What it is: Force Touch is Apple’s latest technology to provide tactile feedback and accept various pressure from the user’s fingertips.
For the longest time, user interfaces depended on visual elements in the form of buttons, windows, icons, and pull-down menus. However, relying on sight alone creates a limited user interface. That’s why Apple has created Force Touch. Force Touch offers two features. One, it lets flat surfaces provide tactile feedback. On the Apple Watch, Force touch can tap your wrist to let you know when to turn while following driving directions on your iPhone. However, a more interesting feature involves the latest MacBook.
Instead of building a mechanical trackpad, Apple chose to create a completely flat trackpad that physically never moves anywhere. Yet when you press down on it, the taptic engine underneath mimics movement to fool your fingertip into thinking it pressed down on the trackpad to simulate a mouse button. Such tactile feedback lets Apple create trackpads that eliminate the traditional two button design found in Windows PCs while also taking up less space since a Force Touch trackpad doesn’t need physical space to move when the user presses down on it.
Second, Force Touch can interpret fingertip presses to behave accordingly. A simple tap might move a video forward a few frames while a stronger push on a flat surface would signal a more urgent task to advance a video faster.
Force Touch is a crucial part of the Apple Watch’s user interface and is slowly filtering its way to OS X and iOS. Already GarageBand and other programs accept Force Touch gestures. That means tomorrow’s Magic Trackpad will likely accept Force Touch gestures.
More importantly, the iPad will likely incorporate Force Touch. That means Force Touch can simulate the tactile feel of a physical keyboard as you type on a flat glass surface.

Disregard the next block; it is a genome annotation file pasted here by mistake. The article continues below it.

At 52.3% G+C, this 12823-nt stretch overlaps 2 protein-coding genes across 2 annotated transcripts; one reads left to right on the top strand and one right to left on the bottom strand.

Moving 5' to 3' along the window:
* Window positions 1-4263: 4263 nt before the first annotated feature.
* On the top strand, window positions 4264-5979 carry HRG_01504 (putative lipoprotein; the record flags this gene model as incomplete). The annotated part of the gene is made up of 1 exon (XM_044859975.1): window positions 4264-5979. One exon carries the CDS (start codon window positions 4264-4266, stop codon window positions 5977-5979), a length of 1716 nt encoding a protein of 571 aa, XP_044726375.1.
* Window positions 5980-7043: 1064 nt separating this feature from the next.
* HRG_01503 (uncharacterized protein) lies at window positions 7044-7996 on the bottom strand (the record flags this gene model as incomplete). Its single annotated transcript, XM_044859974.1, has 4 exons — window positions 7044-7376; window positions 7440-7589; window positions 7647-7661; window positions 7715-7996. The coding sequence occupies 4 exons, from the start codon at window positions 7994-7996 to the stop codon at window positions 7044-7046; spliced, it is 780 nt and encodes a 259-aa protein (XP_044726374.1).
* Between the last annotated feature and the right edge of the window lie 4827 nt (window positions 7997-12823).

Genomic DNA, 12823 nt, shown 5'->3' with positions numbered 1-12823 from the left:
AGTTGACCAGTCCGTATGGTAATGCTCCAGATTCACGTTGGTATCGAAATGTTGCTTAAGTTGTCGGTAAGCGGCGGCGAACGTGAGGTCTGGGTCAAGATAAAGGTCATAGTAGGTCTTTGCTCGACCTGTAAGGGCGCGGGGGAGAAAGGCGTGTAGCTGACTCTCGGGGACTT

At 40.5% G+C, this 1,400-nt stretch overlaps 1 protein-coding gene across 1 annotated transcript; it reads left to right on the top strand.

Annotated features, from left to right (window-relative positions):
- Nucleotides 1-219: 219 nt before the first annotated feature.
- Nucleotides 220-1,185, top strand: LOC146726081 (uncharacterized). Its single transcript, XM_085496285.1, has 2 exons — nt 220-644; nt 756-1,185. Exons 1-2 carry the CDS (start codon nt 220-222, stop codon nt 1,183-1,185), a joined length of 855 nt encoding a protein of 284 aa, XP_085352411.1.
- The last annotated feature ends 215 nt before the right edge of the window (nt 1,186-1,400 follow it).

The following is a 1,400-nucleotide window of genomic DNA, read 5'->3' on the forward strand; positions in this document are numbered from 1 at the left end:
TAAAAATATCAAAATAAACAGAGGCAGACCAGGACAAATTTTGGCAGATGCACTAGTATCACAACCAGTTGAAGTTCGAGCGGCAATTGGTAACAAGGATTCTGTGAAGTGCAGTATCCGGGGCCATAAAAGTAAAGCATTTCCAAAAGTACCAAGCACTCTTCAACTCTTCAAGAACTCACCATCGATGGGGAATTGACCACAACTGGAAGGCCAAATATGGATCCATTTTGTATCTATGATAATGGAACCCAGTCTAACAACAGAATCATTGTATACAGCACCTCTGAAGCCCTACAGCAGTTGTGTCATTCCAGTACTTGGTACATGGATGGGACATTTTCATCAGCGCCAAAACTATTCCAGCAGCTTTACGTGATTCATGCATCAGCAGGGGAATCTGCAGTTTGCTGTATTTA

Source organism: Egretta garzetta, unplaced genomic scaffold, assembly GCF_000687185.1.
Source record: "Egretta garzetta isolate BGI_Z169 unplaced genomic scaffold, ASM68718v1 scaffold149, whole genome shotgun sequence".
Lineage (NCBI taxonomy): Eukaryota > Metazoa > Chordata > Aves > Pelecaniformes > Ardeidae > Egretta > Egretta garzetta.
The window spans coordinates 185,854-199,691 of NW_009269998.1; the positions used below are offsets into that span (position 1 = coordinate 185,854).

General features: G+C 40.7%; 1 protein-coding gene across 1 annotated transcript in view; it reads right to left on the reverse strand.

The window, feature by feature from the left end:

With Force Touch, Apple has created a new user interface that rivals will have a hard time mimicking. It’s easy for Android to create a touch screen interface that looks and works like iOS, but without hardware advances like Apple’s taptic engine, rivals will have a harder time creating a similar Force Touch interface for Android smartphones and tablets.
It’s easy for Android to include support for similar Force Touch gestures. Now it’s much harder for manufacturers like Samsung, HTC, and LG to create a taptic engine that works reliably and consistently with Android. Rivals won’t have an incentive to share taptic engine technology because they want an advantage over rivals. That means Android manufacturers will need to come up with their own taptic engine technology, which will likely be different than a rival’s taptic engine technology. That translates into inconsistent behavior and less reliable performance.
As Apple continues improving their technology, they also make it harder for rivals to copy their technology. Force Touch is already available on some Apple products and is slowly making its way to the Macintosh, iPad, and iPhone. By the time rivals catch up, Apple will be another generation ahead.
As long as companies insist on copying, they’ll always be behind. Force Touch is a new user interface technology that makes Apple devices easier to use while also making it harder for rivals to keep copying Apple.
As Force Touch becomes commonplace in Apple products, watch to see how Android and other rivals try to keep up.